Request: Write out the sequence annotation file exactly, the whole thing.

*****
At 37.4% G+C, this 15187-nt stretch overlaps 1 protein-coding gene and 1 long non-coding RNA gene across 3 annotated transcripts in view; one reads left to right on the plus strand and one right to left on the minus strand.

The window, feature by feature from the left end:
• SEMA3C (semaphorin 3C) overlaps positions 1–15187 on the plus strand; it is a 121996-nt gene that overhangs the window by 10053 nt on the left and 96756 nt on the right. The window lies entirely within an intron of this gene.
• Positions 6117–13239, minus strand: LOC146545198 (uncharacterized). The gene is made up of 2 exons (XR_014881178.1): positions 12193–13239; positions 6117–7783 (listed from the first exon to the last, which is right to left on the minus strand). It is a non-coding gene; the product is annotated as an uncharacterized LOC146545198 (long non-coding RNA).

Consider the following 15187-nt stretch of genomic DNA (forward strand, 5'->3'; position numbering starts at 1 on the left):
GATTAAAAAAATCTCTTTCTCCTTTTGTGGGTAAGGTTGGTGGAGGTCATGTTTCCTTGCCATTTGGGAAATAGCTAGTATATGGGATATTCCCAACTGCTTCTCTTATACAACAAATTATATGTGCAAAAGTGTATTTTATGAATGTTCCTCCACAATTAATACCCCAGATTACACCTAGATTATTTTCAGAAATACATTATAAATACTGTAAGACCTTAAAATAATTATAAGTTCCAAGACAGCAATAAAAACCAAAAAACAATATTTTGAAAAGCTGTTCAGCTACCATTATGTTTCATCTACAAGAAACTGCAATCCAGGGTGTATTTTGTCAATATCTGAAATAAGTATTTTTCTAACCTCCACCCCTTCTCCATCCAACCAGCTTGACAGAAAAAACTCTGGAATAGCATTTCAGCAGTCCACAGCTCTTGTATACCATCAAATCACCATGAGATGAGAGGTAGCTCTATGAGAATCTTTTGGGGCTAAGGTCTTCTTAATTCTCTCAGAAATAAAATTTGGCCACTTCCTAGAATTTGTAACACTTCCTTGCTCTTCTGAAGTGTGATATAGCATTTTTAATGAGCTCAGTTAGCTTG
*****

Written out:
At 37.4% G+C, this 15187-nt stretch overlaps 1 protein-coding gene and 1 long non-coding RNA gene across 3 annotated transcripts in view; one reads left to right on the plus strand and one right to left on the minus strand.

The window, feature by feature from the left end:
• SEMA3C (semaphorin 3C) overlaps positions 1–15187 on the plus strand; it is a 121996-nt gene that overhangs the window by 10053 nt on the left and 96756 nt on the right. The window lies entirely within an intron of this gene.
• Positions 6117–13239, minus strand: LOC146545198 (uncharacterized). The gene is made up of 2 exons (XR_014881178.1): positions 12193–13239; positions 6117–7783 (listed from the first exon to the last, which is right to left on the minus strand). It is a non-coding gene; the product is annotated as an uncharacterized LOC146545198 (long non-coding RNA).

Consider the following 15187-nt stretch of genomic DNA (forward strand, 5'->3'; position numbering starts at 1 on the left):
GATTAAAAAAATCTCTTTCTCCTTTTGTGGGTAAGGTTGGTGGAGGTCATGTTTCCTTGCCATTTGGGAAATAGCTAGTATATGGGATATTCCCAACTGCTTCTCTTATACAACAAATTATATGTGCAAAAGTGTATTTTATGAATGTTCCTCCACAATTAATACCCCAGATTACACCTAGATTATTTTCAGAAATACATTATAAATACTGTAAGACCTTAAAATAATTATAAGTTCCAAGACAGCAATAAAAACCAAAAAACAATATTTTGAAAAGCTGTTCAGCTACCATTATGTTTCATCTACAAGAAACTGCAATCCAGGGTGTATTTTGTCAATATCTGAAATAAGTATTTTTCTAACCTCCACCCCTTCTCCATCCAACCAGCTTGACAGAAAAAACTCTGGAATAGCATTTCAGCAGTCCACAGCTCTTGTATACCATCAAATCACCATGAGATGAGAGGTAGCTCTATGAGAATCTTTTGGGGCTAAGGTCTTCTTAATTCTCTCAGAAATAAAATTTGGCCACTTCCTAGAATTTGTAACACTTCCTTGCTCTTCTGAAGTGTGATATAGCATTTTTAATGAGCTCAGTTAGCTTG